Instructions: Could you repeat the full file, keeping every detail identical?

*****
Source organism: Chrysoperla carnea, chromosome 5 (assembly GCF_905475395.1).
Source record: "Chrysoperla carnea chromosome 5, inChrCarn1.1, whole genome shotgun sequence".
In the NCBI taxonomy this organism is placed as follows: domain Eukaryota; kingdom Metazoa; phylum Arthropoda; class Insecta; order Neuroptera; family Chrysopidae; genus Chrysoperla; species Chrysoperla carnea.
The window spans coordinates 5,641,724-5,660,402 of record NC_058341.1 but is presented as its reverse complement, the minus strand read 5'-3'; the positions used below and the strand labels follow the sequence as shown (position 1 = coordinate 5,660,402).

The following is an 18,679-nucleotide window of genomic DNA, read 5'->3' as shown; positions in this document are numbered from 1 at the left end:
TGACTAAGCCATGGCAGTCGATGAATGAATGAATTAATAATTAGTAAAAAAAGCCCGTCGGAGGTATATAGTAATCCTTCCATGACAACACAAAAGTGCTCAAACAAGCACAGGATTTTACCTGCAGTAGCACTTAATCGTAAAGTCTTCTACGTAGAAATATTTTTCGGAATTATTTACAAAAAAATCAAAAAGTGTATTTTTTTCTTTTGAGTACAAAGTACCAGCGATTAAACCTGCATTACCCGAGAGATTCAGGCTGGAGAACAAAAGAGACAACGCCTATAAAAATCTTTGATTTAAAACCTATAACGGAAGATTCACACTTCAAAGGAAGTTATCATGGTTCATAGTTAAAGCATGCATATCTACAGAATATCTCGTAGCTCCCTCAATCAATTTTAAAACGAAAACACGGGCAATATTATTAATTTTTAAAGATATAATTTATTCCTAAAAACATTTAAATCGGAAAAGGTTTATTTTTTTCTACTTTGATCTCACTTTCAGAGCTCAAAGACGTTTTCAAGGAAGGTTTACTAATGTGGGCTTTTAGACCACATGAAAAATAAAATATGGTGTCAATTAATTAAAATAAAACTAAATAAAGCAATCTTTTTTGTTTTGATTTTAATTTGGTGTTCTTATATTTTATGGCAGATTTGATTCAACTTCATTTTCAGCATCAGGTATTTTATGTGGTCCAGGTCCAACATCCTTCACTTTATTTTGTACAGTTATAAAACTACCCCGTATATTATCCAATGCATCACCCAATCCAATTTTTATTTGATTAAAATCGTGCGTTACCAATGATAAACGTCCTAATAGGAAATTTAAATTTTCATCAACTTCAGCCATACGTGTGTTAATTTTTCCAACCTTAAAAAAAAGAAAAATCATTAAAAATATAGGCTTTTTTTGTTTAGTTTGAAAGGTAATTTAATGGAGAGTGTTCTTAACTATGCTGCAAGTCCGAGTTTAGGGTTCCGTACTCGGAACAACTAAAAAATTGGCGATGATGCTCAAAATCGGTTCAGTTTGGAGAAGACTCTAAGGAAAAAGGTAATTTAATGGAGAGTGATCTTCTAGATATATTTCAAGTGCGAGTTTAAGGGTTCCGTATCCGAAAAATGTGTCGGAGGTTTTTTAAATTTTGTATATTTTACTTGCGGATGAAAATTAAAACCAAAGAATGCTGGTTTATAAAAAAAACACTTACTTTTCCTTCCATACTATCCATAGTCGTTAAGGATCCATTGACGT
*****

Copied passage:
Source organism: Chrysoperla carnea, chromosome 5 (assembly GCF_905475395.1).
Source record: "Chrysoperla carnea chromosome 5, inChrCarn1.1, whole genome shotgun sequence".
In the NCBI taxonomy this organism is placed as follows: domain Eukaryota; kingdom Metazoa; phylum Arthropoda; class Insecta; order Neuroptera; family Chrysopidae; genus Chrysoperla; species Chrysoperla carnea.
The window spans coordinates 5,641,724-5,660,402 of record NC_058341.1 but is presented as its reverse complement, the minus strand read 5'-3'; the positions used below and the strand labels follow the sequence as shown (position 1 = coordinate 5,660,402).

The following is an 18,679-nucleotide window of genomic DNA, read 5'->3' as shown; positions in this document are numbered from 1 at the left end:
TGACTAAGCCATGGCAGTCGATGAATGAATGAATTAATAATTAGTAAAAAAAGCCCGTCGGAGGTATATAGTAATCCTTCCATGACAACACAAAAGTGCTCAAACAAGCACAGGATTTTACCTGCAGTAGCACTTAATCGTAAAGTCTTCTACGTAGAAATATTTTTCGGAATTATTTACAAAAAAATCAAAAAGTGTATTTTTTTCTTTTGAGTACAAAGTACCAGCGATTAAACCTGCATTACCCGAGAGATTCAGGCTGGAGAACAAAAGAGACAACGCCTATAAAAATCTTTGATTTAAAACCTATAACGGAAGATTCACACTTCAAAGGAAGTTATCATGGTTCATAGTTAAAGCATGCATATCTACAGAATATCTCGTAGCTCCCTCAATCAATTTTAAAACGAAAACACGGGCAATATTATTAATTTTTAAAGATATAATTTATTCCTAAAAACATTTAAATCGGAAAAGGTTTATTTTTTTCTACTTTGATCTCACTTTCAGAGCTCAAAGACGTTTTCAAGGAAGGTTTACTAATGTGGGCTTTTAGACCACATGAAAAATAAAATATGGTGTCAATTAATTAAAATAAAACTAAATAAAGCAATCTTTTTTGTTTTGATTTTAATTTGGTGTTCTTATATTTTATGGCAGATTTGATTCAACTTCATTTTCAGCATCAGGTATTTTATGTGGTCCAGGTCCAACATCCTTCACTTTATTTTGTACAGTTATAAAACTACCCCGTATATTATCCAATGCATCACCCAATCCAATTTTTATTTGATTAAAATCGTGCGTTACCAATGATAAACGTCCTAATAGGAAATTTAAATTTTCATCAACTTCAGCCATACGTGTGTTAATTTTTCCAACCTTAAAAAAAAGAAAAATCATTAAAAATATAGGCTTTTTTTGTTTAGTTTGAAAGGTAATTTAATGGAGAGTGTTCTTAACTATGCTGCAAGTCCGAGTTTAGGGTTCCGTACTCGGAACAACTAAAAAATTGGCGATGATGCTCAAAATCGGTTCAGTTTGGAGAAGACTCTAAGGAAAAAGGTAATTTAATGGAGAGTGATCTTCTAGATATATTTCAAGTGCGAGTTTAAGGGTTCCGTATCCGAAAAATGTGTCGGAGGTTTTTTAAATTTTGTATATTTTACTTGCGGATGAAAATTAAAACCAAAGAATGCTGGTTTATAAAAAAAACACTTACTTTTCCTTCCATACTATCCATAGTCGTTAAGGATCCATTGACGT